Contemporary Career Development Issues

Contemporary Career Development Issues

Contemporary Career Development Issues

Contemporary Career Development Issues


Based on the thesis that individuals develop not in isolation, but in a direction consistent with both personal needs and the needs of the surrounding environment, this volume concentrates on the development of adults in their careers within organizations. The organizational and individual perspectives offered provide practical guidance and examples for human resource development specialists to use in the evaluation of their current career development programs and the design of new ones. Key issues receiving prime attention include the necessity of reward systems to the success of any career development program, career transitions, and five critical career development research areas.


There is a compelling need for innovative approaches to the solution of many pressing problems involving human relationships in today's society. Such approaches are more likely to be successful when they are based on sound research and applications. This Series in Applied Psychology offers publications that emphasize state-of-the-art research and its application to important issues of human behavior in a variety of societal settings. The objective is to bridge both academic and applied interests.

Twenty years ago, there was little career development theory, even less research, and probably no applications beyond traditional training and management development that fell within the adult-life context. With a nagging feeling that adult life was not just a plateau in which a career decision made in late adolescence or early adulthood was played out until retirement, Robert Morrison left the industrial world of human resources management. He soon became embroiled in activities designed to satisfy his curiosity about how adults grow and develop throughout their life-long careers. Because of his experience with industry's leadership problems, foreign subsidiaries, organization start-ups, mergers and acquisitions, minority issues, and so on, he felt that the context within which an individual worked throughout an entire career strongly influenced the continuity of the growth and development process in concert with the individual's personal factors. His research has focused on these reciprocal concerns in career development.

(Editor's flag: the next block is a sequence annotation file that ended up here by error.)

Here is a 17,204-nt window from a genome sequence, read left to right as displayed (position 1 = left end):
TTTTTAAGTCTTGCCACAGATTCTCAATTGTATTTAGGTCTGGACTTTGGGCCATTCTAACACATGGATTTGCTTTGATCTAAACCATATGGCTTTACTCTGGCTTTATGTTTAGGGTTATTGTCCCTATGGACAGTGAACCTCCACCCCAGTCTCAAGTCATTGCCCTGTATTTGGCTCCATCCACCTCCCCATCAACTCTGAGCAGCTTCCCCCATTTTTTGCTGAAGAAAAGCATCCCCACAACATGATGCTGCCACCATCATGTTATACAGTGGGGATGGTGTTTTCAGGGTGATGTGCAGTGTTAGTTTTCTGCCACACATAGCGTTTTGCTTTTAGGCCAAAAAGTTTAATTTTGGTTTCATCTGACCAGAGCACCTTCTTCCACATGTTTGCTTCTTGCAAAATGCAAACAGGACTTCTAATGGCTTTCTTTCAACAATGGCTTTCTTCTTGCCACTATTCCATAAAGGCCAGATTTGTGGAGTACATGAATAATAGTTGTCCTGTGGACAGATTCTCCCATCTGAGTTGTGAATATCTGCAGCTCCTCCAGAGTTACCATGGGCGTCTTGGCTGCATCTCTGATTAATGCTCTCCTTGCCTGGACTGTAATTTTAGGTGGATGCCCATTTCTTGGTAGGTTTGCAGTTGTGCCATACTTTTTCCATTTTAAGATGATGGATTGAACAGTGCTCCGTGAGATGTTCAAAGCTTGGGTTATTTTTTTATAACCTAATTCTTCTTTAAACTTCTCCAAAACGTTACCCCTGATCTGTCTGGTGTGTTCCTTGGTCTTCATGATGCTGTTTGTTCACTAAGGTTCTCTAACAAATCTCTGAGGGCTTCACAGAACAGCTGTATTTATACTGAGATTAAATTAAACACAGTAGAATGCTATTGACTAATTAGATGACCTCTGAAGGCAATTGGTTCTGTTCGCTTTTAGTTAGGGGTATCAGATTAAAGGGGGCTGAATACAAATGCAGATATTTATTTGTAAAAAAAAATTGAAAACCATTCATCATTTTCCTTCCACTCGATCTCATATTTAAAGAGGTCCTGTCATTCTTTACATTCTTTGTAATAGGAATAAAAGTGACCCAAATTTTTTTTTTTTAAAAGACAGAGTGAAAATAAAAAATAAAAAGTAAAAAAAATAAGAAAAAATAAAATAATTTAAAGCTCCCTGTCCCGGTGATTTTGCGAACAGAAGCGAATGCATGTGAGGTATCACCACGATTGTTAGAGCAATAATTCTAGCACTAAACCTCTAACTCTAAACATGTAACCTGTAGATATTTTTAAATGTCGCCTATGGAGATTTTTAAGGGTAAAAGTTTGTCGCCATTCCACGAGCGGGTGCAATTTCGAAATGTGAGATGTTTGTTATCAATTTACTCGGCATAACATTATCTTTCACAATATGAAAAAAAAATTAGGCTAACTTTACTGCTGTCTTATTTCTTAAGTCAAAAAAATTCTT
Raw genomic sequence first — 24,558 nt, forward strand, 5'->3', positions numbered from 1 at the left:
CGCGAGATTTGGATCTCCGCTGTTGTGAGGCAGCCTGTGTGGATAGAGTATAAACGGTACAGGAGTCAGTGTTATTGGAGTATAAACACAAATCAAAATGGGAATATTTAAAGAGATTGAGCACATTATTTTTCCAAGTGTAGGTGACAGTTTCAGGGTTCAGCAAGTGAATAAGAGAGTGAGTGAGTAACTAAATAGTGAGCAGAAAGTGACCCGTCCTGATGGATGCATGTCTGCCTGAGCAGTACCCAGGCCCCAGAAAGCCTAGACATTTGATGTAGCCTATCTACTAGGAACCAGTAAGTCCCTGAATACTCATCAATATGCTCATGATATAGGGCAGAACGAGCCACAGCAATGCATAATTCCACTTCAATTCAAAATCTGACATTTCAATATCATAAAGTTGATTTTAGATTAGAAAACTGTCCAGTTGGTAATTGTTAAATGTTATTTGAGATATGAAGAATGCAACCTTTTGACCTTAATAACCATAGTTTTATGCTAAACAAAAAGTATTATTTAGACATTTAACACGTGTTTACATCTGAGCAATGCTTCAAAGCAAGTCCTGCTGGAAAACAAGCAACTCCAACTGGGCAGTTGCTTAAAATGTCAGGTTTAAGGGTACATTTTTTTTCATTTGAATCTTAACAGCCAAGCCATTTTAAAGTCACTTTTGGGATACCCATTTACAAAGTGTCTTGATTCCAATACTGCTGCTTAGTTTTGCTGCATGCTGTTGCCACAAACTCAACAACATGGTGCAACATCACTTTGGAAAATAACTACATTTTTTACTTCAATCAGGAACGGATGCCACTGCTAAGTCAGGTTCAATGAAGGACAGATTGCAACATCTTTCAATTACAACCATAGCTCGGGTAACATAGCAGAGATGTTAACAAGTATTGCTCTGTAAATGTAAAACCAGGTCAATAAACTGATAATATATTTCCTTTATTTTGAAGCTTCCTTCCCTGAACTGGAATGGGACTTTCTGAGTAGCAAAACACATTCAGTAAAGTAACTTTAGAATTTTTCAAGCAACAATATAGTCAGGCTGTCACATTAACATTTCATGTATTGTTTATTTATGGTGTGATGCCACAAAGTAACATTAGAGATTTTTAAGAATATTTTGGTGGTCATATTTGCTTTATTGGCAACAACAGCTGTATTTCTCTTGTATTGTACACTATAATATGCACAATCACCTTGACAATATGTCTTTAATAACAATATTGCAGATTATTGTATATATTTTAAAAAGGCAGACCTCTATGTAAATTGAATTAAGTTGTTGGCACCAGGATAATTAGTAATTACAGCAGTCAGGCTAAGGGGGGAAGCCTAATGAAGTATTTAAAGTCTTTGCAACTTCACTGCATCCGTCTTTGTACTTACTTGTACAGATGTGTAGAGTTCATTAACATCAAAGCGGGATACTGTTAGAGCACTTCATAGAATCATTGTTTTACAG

Operating on a parallel path for more than 15 years, Jerome Adams has been a "student" trying to understand better the organizational career management and individual career development issues. The beginnings of that "student" learningjourney involved work within the public sector where he observed and studied the changing values toward career success. Individuals were benchmarking career success and being influenced by new values: dual careers, heightened sense of work and family, and the general health and balance of quality of life. As the journey led to new opportunities involving work in the private section, the student was a witness to the new turbulence taking place in the business environment. Global competitiveness ushered in delayering, mergers, acquisitions, and the accelerated rate of change that redefined the importance of careful career management and creative career development. Over that 15-year journey, he has come to the realization that the successful linking of our research understanding of career issues with effective management practice provides a competitive advantage for the surviving organizations in the 1990s.

Morrison and Adams have both worked in and taught leadership, manage-

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